rubber/gel like horse shoes? - Page 6

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rubber/gel like horse shoes?

This is a discussion on rubber/gel like horse shoes? within the Trail Riding forums, part of the Riding Horses category
  • Horse shoes gel
  • Gel shoes for horses

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    01-31-2013, 10:59 PM
Lol Okay farrier is coming out monday and I am going to talk to him about it. And yes those pictures are stunning! Looks like tons of fun!
phantomhorse13 likes this.
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    01-31-2013, 11:06 PM
Jillybean wanted a picture of his hooves to see the square toe. Here you go, but ignore the length. Farrier's coming on Monday.
    02-19-2013, 10:11 PM
Originally Posted by Iseul    
I don't have a personal opinion on them, but a farrier that I have the utmost respect for thinks they're a joke.
Studs or borium can always be added to aluminum shoes to allow for pavement riding (what Donald is planning on doing with Super this year).

I also know some people who I don't have as much respect for (if any.. ;; ) that swear by them.

To he shod correctly, the rubber/silicon shoes need to be rasped to the correct size and trimmed down in some spots depending on the horse's feet and they're apparently h*ll to try and nail on. And personally, I just don't trust

But, only things I've heard.
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I was told borium is dangerous. If a horse kicks another horse, the borium will slice into the other horse really bad.

A farrier told me that and a person who trains and stables horses said it too.

Has your farrier said anything about that?

Would like to know if what I was told is correct.
    02-19-2013, 10:54 PM
Borium and Drill Tek are both compounds that can be added to shoes to make them more grippy. They are basically carbide, which is harder than steel. The difference between Borium and Drill tek is how they are applied to the shoe.

But you are basically adding spots or lumps of this extra material to the shoe. The lumps or bumps give added traction over just the smooth surface of a typical shoe. Especially when riding across surfaces that smooth steel by itself slips on. Such as ice or granite rock.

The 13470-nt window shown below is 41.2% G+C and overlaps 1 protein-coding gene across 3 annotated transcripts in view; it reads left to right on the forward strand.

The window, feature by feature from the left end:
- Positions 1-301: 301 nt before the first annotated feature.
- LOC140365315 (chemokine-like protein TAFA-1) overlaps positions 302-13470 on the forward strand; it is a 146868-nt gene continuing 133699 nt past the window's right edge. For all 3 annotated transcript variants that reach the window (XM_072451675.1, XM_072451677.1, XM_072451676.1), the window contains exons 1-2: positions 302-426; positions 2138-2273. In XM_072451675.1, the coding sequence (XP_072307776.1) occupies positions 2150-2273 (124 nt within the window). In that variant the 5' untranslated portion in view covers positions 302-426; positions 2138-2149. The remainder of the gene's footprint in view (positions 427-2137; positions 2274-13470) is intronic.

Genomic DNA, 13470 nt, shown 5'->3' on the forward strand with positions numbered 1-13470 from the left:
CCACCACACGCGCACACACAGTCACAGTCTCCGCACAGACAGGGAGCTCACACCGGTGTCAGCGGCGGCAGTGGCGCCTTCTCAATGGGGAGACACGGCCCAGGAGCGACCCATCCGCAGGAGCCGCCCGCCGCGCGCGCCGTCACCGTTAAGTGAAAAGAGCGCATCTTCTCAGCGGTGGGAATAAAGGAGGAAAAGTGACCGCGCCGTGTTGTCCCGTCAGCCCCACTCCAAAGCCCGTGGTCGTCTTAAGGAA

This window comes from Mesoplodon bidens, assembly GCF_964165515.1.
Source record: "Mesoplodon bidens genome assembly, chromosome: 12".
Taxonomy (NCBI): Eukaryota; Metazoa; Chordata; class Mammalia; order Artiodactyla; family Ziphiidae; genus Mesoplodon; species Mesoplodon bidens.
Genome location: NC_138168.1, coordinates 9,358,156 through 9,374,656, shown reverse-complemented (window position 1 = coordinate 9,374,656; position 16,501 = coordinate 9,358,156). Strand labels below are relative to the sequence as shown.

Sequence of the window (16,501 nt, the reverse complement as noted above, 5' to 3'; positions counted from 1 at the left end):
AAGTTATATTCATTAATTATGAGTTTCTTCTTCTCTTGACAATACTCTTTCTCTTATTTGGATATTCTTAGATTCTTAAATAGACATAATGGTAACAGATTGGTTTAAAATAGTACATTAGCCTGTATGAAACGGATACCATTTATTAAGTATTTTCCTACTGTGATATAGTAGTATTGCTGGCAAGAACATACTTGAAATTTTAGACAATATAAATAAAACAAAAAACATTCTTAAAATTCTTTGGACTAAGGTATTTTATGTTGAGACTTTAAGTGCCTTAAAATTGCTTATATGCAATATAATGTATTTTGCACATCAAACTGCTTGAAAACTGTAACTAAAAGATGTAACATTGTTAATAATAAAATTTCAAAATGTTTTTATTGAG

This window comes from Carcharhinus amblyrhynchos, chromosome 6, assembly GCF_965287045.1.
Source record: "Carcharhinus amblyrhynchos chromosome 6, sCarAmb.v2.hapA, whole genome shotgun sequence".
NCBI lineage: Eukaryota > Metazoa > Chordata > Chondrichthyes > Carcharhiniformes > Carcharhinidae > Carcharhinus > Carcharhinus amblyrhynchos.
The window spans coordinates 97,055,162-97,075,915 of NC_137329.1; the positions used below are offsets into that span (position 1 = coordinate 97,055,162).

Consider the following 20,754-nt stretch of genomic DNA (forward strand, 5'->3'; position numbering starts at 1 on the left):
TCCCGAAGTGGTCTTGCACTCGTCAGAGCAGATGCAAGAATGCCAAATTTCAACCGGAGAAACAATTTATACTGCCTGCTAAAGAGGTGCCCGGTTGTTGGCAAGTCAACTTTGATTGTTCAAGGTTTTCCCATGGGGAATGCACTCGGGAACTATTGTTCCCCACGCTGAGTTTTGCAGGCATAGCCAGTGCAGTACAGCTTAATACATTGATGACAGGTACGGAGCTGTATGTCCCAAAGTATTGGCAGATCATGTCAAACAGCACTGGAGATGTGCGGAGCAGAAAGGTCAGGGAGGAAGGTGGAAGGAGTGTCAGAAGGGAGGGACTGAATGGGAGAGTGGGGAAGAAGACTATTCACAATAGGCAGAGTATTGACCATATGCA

So if a horse does kick, there is the possibility that the kick can cause more damage than a simple shoe would cause. Mainly because the extra material that is added can grab and tear skin a little more. So yes the possibility does exist.
    12-07-2014, 11:59 AM
With the horses, do you think the horse shoes that are there in the market do pass on luck, read more on what makes it lucky for you at Good Luck Horseshoe - Lucky Horseshoe, Lucky Horseshoe for Wedding and Bride
    12-07-2014, 01:36 PM
I've had to use glue ons for therapeutic reasons, and I can tell you they are a major PITA. They just will not stay on for more than three weeks, no matter what we do. If it's at all wet, they fall off. The NANRIC ones with the cuff stayed on better, so I expect the EasyBoot glue on does too. I don't like a lot of the plastic ones even with nails because you don't have a lot of choice about shaping the foot to the shoe rather than the shoe to the foot.

I've also used EasyBoots of all types, and like the glove for occasional trail rides because they last better than shoes if you don't ride more than a couple times a week. However, they will not stay on some hoof types and I have lost them or broken gaiters at very inopportune times. They also do not seem to help as much as shoes on very rocky terrain.

I have also had horses who had spent most of their lives barefoot who were well conditioned to gravel roads and could go w/t/c over gravel without any pain. That is the best if your horse has the right kind of hooves. If not, it's a toss up between boots and plain old shoes. If the horse is in heavy work and you have a good farrier, regular shoes are probably the best bet. Lighter work or a mediocre to bad farrier, and you'll be better off with frequent barefoot trims and boots, provided you can match up a boot with your horse's hoof shape and get them to stay on.
    12-14-2014, 11:53 AM
Green Broke
I used Equi Flex shoes for about 12 years. On endurance horses, driving horses, gaited horses, and I loved them, as did my farrier. He was a basic kind of guy, did a consistently good job, no drama, and I miss him. I have dealt with countless prima doa types who thought they knew everything, and everyone else knew nothing, but they did a crummy job.

Anyway, he could not believe how easy they were, and that sometimes I got 2 resets out of a set. They are easy on tools, and quickly roll to the horses stride. They support the bottom of the foot. They have great traction on the road. They are lightweight.

The farrier who put my last set on had never seen them, and loved them, also.

I now have everyone barefoot, doing hooves myself, so I use Renegades when I drive down the road, or ride on really Rocky trails.

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